By Bruce Donaldson
On April 28th, over 350,000 pro-life demonstrators crowded around the Washington monument to be counted as the majority of Americans who are sick of America’s abortion holocaust. Their aim was to show the congress, the press and the nation that hundreds of thousands are prepared to travel at their own expense from all across the nation to make their voices heard.
Politicians generally assume that every letter they receive from a given perspective represents about two hundred other people who share the same view without bothering to write. How many people, then, do 350,000 live bodies represent?
President George Bush joined the rally via telephone saying “the widespread prevalence off abortion in America is a tragedy.” He encouraged everyone “to continue to work for the day when respect for human life is sacrosanct and beyond question.”
Vice President Dan Quayle appeared at the rally observing that the American people would not “continue to accept the notion that an unborn child is disposable…. Not in this country. Not now. Not ever.” Quayle reaffirmed that “the majority of Americans have shown, in poll after poll, they object to the abortion of an infant for almost any reason up to the time of its birth.”
“Those multitudes,” Quayle said, “stand together against the terrible reality of unlimited abortion on demand. That overwhelming majority constitutes the largest coalition in American politics.”
Overt political bias in the American press became evident as many of the country’s major news sources ignored the gathering which made up one of the largest crowds ever to gather in Washington D.C., although Cardinal John O’Connor challenged the many news teams present to “tell America the truth.”
Time and Newsweek did not cover the story at all; The Wall Street Journal told the whole story in less than one inch; Ted Turner’s Cable News Network reported an attendance of 60,000 most of the day then grudgingly admitted 200,000. Decidedly pro-death, National Public Radio wouldn’t budge from their report of 60,000 all day. Photographers shot away from the crowd toward the Lincoln Memorial where most of the overspill went, within earshot of the stage, to find shade and/or cool off in the fountain.
Many found their way to the Vietnam Memorial, a sobering 500 foot black wall, where National Right to Life President J.C. Wilke noted that if it was a memorial to the unborn, 25 million lives would need a wall 50 miles long. Wilke described the Rally for Life attendance as “awesome.” The crowds attitude, he said, was enthusiastic, optimistic, determined and inspired. “They had all come for one reason – a deep dedication toward the cause of stopping the holocaust that kills over 4800 babies each day.”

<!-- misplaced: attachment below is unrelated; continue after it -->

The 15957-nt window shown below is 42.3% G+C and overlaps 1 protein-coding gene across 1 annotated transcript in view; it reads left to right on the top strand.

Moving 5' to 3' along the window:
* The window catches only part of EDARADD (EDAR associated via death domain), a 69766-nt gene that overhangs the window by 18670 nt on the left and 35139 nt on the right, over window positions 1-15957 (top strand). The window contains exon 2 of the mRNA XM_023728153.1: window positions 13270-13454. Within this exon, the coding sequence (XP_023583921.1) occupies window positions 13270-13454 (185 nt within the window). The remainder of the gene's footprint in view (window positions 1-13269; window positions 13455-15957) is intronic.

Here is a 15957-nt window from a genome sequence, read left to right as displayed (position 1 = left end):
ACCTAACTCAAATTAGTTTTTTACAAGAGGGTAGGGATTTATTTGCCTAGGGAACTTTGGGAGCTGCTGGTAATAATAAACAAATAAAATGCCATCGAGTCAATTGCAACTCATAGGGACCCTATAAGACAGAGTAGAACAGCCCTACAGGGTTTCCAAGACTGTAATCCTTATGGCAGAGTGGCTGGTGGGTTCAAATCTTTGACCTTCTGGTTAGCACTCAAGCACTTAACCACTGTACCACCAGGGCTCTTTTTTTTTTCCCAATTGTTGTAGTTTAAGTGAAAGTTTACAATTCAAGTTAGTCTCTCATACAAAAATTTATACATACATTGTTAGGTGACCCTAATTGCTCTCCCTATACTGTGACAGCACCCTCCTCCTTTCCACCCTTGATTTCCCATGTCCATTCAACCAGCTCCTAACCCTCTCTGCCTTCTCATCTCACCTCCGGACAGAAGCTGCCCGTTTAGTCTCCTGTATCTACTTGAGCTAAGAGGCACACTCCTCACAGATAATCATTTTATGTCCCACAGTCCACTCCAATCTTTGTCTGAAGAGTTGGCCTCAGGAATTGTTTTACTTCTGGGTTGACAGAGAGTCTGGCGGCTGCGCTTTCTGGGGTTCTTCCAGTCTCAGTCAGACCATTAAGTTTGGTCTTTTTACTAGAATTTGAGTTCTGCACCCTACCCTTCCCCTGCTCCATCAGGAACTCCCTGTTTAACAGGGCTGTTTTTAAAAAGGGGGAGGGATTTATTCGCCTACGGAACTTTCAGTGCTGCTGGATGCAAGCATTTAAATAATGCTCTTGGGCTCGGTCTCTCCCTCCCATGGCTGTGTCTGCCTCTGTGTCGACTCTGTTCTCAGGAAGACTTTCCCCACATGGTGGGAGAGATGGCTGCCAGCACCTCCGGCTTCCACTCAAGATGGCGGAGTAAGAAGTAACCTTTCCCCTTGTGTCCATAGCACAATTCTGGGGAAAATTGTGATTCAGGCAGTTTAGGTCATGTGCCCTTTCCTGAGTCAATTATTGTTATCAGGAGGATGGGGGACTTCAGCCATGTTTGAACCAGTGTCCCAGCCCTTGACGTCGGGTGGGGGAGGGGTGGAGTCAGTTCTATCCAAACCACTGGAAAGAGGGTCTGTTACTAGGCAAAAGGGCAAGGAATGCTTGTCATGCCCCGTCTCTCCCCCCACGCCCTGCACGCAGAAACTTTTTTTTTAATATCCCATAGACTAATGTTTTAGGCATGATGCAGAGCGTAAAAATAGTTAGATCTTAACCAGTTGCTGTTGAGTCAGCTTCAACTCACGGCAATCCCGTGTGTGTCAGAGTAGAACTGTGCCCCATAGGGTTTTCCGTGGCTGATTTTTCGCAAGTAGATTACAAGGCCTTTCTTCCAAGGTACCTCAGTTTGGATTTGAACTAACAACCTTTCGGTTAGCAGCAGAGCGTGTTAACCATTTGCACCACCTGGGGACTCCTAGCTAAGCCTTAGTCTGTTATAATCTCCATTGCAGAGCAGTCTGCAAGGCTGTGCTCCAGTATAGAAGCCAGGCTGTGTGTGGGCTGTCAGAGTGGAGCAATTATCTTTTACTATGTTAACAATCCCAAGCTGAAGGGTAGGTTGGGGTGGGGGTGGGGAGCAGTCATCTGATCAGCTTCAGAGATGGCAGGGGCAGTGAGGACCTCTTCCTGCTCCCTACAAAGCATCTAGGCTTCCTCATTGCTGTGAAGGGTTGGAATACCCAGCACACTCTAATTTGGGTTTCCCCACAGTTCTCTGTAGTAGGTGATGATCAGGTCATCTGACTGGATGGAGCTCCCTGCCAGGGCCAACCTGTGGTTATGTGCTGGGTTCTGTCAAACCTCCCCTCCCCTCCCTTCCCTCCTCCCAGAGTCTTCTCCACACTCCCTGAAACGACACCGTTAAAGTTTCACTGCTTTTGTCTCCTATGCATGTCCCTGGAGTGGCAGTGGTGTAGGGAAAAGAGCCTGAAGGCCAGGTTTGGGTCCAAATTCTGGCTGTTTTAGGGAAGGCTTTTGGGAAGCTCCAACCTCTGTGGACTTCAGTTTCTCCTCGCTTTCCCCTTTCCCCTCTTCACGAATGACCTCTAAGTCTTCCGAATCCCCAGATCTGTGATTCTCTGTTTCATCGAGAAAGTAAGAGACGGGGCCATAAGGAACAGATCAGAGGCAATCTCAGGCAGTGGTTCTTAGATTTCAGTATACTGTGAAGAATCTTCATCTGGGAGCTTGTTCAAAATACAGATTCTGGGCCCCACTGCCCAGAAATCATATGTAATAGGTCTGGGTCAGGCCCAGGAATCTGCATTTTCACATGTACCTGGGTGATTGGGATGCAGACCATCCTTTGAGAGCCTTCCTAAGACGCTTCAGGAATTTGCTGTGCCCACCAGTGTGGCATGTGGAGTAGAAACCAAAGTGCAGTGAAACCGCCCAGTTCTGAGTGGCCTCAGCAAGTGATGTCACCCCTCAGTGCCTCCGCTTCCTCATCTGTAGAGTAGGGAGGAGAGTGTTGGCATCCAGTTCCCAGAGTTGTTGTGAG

The dedication of the crowd gathered in Washington D.C. will carry over to the November elections with hopes that the candidates will respond to the majority’s concerns. Yet in states like Connecticut and Florida “right to privacy” laws are being interpreted as providing the right to abortion by the state supreme courts.
In Florida, the decision is based on a privacy clause voters added to the state constitution in the 1980. Section 23 of the Florida Constitution reads as follows:
“Every natural person has the right to be let alone and free from government intrusion into his private life.”
In the parental notification case the Florida Supreme Court used this clause to rule that a 13 year old girl can have an abortion in one of its unregulated clinics without her parents’ knowledge. This ruling has ominous implications. First, even if leaders are elected to pass pro-life legislation, state Supreme Courts can use similar principles to rule that legislation unconstitutional. Second, even if the U.S. Supreme Court were to overrule Roe vs. Wade, Florida, at least would continue to be an abortion state.
The ballot box cannot be relied upon solely to turn the bloody tide of abortion. Pro-life activist Stephen Wood has recognized the only means powerful enough to break down an abortion stronghold – prayer. “If prayer can move mountains,” says Wood, “it can shatter strongholds. Christians need to engage in serious prayer that either the hearts of our (Supreme Court) justices would be changed, or that we would have a change of justices.”
Wood cites Psalm 82 which is about God judging the judges and rulers of the earth who failed to defend the poor, fatherless and afflicted. This passage of scripture is an inspired prayer and can be used in imploring God to intervene in our state legislatures.
Not far from the rally site, across the street from the White House, stood a sight to help inspire the much needed prayer of those concerned for our nation’s future – “The Cemetery of the Innocents.”
“The Cemetery of the Innocents” is a field of 4,400 crosses and Stars of David, which represent the number of babies killed daily by abortion. It was placed by the American Coalition for Life which claims 50,000 members nationwide. During the days surrounding the rally, people could be seen kneeling amidst an overwhelming sea of white memorials to those slain that same day.
Overall, the Rally for Life ’90 was a great success and should be an encouragement to those who for so long have given their lives, time, finances and prayers to see the long and embarrassing holocaust come to an end.